Combine 1 tablespoon of the coconut milk with the cornflour to make a paste. Gradually add a further 2 tablespoons of the coconut milk, stirring constantly. Pour the remaining coconut milk into a saucepan over a low heat with the coconut cream and agave syrup. Bring slowly to a simmer, then stir in the cornflour paste and salt. Bring the mixture to the boil, stirring constantly until slightly thickened, then remove from the heat. Cover the pan, cool and chill in the refrigerator overnight, or if you don’t have time, for at least 2 hours. 

Pour into an ice-cream machine and churn to a soft set following the manufacturer’s instructions, or until the blade stops. Spoon the soft ice cream into an airtight, freezer-proof container and put in the freezer for at least 4 hours, or preferably overnight, until firm. Remove from the freezer and allow the ice cream to soften for 5–10 minutes before scooping. Serve with toasted coconut flakes, if using.

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Tuesday, September 3, 2019

Brioche

As a long-time fan of Martha Stewart, when she raves about a cookbook I pay attention. I noticed on Instagram that she had mentioned Baking at R├ępublique: Masterful Techniques and Recipes by Margarita Manzke a couple of times. Specifically, she mentioned baking the brioche from this book and how delicious it is. Naturally, upon receiving a review copy of the book, I had to try the brioche. There are chapters devoted to some of the basic recipes that are used for several types of baked goods. Brioche is the first, and after the master recipe for brioche dough, there are several examples of how to use it including Brioche Fruit Tarts, Brioche Bread Pudding, Cardamom Sticky Buns, and more. Other chapters offer master recipes for Pain au Lait, Croissants, Kouign Amanns, Pate Sucree, Pate Brisee, and Pate a Choux. And, there are delightfully decadent recipes for using all of those types of dough. Following those chapters are ones for Muffins and Scones, Cookies and Bars, Cakes, Custards Puddings and Cream, and Basic Components. The Chocolate-Hazelnut Paris-Brest, Creme Brulee Cheesecake Tarts, and Mini-Chocolate Bundt Cakes all nearly distracted me from my intent to make the brioche first. But, I stayed on track. Now, in the days prior to tackling the brioche recipe, my trusty stand mixer of about 18 years had started acting a little funny. It didn’t seem to like operating at the lowest speed, but it was working at all the higher speeds. I was sure I could get through the dough making for this recipe by avoiding the lowest speed and working with the weirdness. Onward I went with letting a pound of butter warm a bit out of the refrigerator, cracking nine eggs, and getting the milk and locally-milled flour ready to go. And, the mixing got off to an ok start, but as soon as the dough became a bit heavy with the flour my mixer just stopped working at any speed. I was completely offended. How could it do this to me after all these years? How did it know I had all these ingredients ready to be used for a big batch of sticky, messy dough that really, really would be best made with a mixer? I didn’t seriously consider throwing out all the butter and eggs for even a moment. Instead, I started devising a plan for mixing all that butter in by hand without getting the butter too warm from my hands. Did I mention this was a big batch of sticky, messy dough? My kneading method involved using a bench scraper in one hand while turning and kneading with the other hand. After a few turns, I scooped it all into a bowl and refrigerated it for a bit before repeating. I wasn’t at all sure that this would turn into any kind of edible bread, but I was going to bake whatever became of it.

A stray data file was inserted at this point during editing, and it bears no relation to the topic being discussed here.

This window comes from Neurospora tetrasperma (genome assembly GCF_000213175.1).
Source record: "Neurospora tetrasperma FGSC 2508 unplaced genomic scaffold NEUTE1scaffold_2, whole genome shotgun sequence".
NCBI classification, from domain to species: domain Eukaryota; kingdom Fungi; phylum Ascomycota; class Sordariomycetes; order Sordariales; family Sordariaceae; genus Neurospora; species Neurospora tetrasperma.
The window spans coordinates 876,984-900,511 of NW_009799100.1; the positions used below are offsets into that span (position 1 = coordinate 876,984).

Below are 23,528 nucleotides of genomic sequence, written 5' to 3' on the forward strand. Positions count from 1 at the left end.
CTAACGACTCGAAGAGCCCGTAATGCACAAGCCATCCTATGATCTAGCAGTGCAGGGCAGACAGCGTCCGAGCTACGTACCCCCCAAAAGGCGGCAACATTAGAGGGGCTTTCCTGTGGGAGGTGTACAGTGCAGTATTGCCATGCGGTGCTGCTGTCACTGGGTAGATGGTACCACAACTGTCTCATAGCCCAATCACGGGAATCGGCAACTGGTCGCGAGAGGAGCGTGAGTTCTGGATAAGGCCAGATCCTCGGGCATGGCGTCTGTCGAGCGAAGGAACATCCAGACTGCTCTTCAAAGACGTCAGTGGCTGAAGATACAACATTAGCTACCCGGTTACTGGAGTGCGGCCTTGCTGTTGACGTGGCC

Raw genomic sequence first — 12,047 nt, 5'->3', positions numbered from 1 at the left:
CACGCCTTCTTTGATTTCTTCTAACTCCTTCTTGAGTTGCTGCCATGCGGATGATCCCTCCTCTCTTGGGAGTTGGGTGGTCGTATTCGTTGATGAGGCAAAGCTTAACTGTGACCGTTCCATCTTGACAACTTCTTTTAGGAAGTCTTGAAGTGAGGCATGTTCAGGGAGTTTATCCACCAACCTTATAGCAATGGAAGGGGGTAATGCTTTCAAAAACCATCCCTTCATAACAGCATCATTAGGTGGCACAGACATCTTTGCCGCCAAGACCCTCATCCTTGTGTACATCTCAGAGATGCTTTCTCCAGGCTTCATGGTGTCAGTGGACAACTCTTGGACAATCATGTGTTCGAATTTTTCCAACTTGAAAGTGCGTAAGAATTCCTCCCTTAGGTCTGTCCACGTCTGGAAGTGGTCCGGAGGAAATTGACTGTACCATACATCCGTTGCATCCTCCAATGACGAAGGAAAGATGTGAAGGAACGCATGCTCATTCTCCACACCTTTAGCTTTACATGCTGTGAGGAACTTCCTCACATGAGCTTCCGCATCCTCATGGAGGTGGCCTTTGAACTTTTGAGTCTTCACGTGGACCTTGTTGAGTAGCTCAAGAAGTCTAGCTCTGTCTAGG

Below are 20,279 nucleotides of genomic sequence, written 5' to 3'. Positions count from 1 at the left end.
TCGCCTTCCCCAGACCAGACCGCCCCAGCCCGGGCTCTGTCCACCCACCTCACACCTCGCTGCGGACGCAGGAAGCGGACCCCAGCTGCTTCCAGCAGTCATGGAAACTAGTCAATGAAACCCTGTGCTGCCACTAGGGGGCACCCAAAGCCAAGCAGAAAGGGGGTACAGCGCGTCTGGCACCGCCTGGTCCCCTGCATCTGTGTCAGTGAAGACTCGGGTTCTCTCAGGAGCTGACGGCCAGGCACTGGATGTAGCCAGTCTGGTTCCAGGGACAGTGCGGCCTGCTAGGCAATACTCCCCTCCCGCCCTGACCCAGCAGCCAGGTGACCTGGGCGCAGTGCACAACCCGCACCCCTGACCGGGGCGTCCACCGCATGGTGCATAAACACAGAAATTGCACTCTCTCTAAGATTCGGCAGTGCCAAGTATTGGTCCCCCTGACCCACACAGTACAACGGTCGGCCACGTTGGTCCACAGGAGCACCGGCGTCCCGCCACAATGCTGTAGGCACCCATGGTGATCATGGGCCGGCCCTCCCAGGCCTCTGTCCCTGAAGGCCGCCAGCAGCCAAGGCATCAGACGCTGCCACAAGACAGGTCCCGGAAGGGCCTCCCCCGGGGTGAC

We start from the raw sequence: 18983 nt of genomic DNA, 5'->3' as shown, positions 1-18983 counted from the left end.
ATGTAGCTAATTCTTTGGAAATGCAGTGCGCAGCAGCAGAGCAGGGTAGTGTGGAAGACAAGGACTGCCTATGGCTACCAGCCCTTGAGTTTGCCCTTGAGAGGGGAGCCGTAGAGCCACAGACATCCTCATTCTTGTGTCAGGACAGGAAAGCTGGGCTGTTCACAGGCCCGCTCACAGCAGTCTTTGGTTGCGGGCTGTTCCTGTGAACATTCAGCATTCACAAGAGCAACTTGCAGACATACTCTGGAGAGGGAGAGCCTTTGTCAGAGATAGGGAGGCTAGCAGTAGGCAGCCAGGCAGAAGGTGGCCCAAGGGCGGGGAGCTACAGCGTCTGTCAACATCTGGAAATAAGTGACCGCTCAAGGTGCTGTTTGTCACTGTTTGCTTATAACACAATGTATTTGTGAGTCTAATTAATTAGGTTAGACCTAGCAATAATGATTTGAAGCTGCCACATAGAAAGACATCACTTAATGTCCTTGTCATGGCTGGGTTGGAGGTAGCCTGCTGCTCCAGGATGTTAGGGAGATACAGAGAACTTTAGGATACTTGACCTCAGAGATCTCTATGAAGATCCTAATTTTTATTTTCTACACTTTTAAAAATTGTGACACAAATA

It wasn’t particularly helpful to be reminded by others that we didn’t always have mixers. There must have been a time when this dough was made by hand. After everything was mixed, more or less, the dough was left to rise for 30 minutes before being turned and left for another 30 minutes. After the second rise, it was refrigerated overnight. I really believe the slow, cold rise overnight saved the dough. It was a smoother, lovelier dough the next day. To make the loaves, the dough was divided into four pieces, two dough balls were placed in each of two loaf pans, and they were left to rise again for about an hour and a half. After being brushed with an egg wash, the loaves were baked until deeply browned. 

Amazingly, the result was outstanding. Tender, buttery loaves were delicious sliced and served with blueberry jam. I also made very thick-cut French toast inspired by the book. I still have the second loaf in the freezer awaiting an occasion for a savory French toast with slow-roasted tomatoes. My old mixer and I have since parted ways after learning that a repair was unlikely, and a newer model has taken its place in the kitchen. I have lots of recipes to try with it!

I am a member of the Amazon Affiliate Program.